Wednesday, August 28, 2013


One positive thing I will say about these old Captain Britain stories is that the pace is frenetic. It feels like reading a comic strip, where every storyline leads directly into the next, with no downtime in between. I assume this is due to the weekly schedule of the series. On top of that, Cap's adventures went black-and-white about halfway through the Skull storyline, which adds to the "newspaper strip" feel of the whole thing.

Case in point: Immediately following the Captain America/Red Skull storyline, Brian Braddock passes out in his bed and dreams about nutty ol' Lord Hawk, a hermit for whom Brian constructed a robotic bird some time back.  To keep him company. A. Robotic. Bird.

Anyway, at precisely that moment, Lord Hawk has decided to take his bird out and terrorize England because things aren't how they used to be.  If I recall correclty, he wanted to return to a simpler time, when men and their robot birds lived off the land, and all those pesky modern conveniences weren't around to get in their way.

Despite the silliness of the story, it should be noted that most of the Lord Hawk chapters are illustrated by veteran Marvel artist John Buscema, who worked on practically every single Marvel character in a career that spanned decades.  His best known works are likely his long association with Conan the Barbarian, and his run as Roger Stern's AVENGERS artist in the 80s.

Captain Britain, then, is forced to battle his hermit friend and destroy his bird.  Hawk is defeated and Jacko Tanner and Dai Thomas almost unmask Cap after the fight, but Commander Lance Hunter of STRIKE arrives, pulls rank on Thomas, and takes Cap into his custody instead.  Cap is injured after his fight with Hawk, and Hunter brings him to STRIKE headquarters for first aid.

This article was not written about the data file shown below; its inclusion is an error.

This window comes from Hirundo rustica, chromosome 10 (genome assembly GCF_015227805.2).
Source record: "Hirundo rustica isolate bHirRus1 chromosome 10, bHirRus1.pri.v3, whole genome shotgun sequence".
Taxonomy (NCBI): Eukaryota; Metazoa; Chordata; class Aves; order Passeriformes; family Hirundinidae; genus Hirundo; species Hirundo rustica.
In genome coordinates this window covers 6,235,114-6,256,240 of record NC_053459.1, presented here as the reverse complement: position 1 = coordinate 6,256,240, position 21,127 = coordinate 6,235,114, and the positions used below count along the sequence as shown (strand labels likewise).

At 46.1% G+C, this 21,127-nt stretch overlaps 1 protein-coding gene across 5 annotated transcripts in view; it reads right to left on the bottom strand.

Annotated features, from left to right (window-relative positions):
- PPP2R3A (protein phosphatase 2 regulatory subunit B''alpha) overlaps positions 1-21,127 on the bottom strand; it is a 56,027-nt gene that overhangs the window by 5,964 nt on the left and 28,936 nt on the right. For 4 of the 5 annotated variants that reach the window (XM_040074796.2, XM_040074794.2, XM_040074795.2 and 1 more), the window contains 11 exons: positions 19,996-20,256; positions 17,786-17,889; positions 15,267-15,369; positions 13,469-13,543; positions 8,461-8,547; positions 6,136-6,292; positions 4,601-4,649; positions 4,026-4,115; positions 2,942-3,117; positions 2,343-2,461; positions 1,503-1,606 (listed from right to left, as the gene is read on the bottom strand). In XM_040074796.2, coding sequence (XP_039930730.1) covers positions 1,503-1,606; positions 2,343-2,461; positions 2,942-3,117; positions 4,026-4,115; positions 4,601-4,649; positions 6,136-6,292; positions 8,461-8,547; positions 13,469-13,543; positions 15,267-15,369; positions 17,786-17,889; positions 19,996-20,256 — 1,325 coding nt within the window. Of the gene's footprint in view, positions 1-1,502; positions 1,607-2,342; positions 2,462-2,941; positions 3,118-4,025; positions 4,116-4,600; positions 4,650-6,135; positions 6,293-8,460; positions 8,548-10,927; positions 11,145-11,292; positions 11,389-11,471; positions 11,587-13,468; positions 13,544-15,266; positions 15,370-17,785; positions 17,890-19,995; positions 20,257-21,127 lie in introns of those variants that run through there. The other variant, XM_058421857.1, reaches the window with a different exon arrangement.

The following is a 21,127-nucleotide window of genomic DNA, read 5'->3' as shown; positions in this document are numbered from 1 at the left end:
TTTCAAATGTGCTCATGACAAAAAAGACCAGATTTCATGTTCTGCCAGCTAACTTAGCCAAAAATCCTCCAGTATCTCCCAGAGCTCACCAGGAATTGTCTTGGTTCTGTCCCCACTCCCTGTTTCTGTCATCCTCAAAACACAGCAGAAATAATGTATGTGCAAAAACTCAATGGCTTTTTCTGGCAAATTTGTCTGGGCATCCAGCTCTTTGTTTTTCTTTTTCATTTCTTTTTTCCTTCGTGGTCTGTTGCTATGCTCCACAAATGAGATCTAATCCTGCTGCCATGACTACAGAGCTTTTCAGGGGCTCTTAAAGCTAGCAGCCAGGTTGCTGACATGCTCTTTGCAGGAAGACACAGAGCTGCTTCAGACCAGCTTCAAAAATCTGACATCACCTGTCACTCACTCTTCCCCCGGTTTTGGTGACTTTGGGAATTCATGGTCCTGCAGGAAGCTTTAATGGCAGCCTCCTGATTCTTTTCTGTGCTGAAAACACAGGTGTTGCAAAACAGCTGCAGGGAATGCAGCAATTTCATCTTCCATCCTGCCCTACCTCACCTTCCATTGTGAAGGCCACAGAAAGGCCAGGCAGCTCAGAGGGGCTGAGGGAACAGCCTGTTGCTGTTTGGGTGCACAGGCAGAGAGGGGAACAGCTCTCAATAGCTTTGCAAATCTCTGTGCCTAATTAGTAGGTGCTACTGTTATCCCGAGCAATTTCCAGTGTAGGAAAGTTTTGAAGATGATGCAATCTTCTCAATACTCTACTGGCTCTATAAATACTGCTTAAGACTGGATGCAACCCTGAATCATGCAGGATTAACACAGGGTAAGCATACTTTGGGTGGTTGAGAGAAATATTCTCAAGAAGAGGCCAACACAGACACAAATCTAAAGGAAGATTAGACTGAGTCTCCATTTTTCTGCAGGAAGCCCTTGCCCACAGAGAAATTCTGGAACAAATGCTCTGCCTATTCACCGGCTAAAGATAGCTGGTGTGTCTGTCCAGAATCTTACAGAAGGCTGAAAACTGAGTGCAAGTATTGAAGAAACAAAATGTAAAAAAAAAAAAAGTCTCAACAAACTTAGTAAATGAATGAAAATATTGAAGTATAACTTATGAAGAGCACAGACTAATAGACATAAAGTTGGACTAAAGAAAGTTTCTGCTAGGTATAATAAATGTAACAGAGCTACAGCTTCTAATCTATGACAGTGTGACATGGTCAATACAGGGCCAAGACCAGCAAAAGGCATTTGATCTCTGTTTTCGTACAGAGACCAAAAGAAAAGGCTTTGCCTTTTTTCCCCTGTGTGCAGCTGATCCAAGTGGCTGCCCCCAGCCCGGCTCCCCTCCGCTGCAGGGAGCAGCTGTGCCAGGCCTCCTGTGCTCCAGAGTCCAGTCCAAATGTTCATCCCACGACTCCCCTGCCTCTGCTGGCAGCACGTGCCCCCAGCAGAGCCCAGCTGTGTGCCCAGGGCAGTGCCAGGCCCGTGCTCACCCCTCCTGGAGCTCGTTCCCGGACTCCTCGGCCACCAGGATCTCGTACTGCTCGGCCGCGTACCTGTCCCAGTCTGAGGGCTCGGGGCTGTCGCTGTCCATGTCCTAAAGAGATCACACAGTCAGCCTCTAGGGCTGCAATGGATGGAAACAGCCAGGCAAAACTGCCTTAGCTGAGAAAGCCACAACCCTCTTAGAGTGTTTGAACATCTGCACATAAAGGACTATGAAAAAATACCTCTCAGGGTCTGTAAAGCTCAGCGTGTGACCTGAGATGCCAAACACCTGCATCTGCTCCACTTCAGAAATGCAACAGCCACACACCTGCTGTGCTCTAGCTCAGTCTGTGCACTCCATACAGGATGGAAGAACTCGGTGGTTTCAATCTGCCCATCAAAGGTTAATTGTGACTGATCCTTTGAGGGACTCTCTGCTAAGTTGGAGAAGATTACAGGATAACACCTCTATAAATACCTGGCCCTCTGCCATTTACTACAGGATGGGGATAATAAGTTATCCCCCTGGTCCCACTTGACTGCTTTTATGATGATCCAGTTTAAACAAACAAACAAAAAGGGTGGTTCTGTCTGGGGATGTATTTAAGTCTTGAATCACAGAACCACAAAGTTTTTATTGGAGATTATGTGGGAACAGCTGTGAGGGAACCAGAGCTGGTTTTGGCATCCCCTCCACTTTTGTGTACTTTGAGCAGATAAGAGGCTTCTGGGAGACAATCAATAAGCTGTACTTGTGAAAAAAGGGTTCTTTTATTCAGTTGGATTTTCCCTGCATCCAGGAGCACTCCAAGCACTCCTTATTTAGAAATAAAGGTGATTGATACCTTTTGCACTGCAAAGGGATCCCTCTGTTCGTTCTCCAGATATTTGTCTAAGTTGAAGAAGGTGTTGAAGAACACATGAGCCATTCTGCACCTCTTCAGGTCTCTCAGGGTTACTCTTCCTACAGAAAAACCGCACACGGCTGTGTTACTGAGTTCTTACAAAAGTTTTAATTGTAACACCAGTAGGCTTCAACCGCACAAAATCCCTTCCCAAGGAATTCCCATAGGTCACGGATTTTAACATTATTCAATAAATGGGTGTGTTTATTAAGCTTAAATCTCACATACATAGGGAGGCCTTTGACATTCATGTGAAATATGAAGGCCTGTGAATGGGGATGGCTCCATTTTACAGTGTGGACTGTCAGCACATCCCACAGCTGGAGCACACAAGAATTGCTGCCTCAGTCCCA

This leads into a relatively important story to the Captain Britain mythos, as Cap lies on a medical table, his consciousness pulled from his body by Merlin.  The wizard finally reveals his true identity to Cap, runs his champion through a couple of tests, and then upgrades his scepter, giving our hero the ability to fly for short bursts. Cap then awakens in STRIKE HQ and escapes.

Cap's adventures become even more painfully juvenile at this point, so I'll provide as quick a run-down as I can, to keep myself sane.  But first I'll note that the remainder of Captain Britain's stories are drawn by Ron Wilson, a journeyman Marvel artist known best to me for his run on THE THING during John Byrne's run as writer-artist of the FANTASTIC FOUR.

In a single chapter written by the prolific Len Wein, Cap is introduced to the Highwayman, a motorcycle riding, chain wielding villain with the most painfully stereotypical cockney accent ever committed to the printed page. At the same time Cap is fighting this villain, we are introduced, via a pretty obviously unrelated sub-plot page -- as was standard Marvel practice at the time -- to another new villain calld the Manipulator.

But since Lieber's "1950s Superman" approach does not understand or favor the art of the sub-plot, in the very next chapter -- now written by Jim Lawrence -- the Highwayman is suddenly revealed to be working for the Manipulator as part of a complicated plot to take over the British Navy. Captain Britain and Dai Thomas foil the villains' plans in short order (a relative term, however, since the story is still painfully long).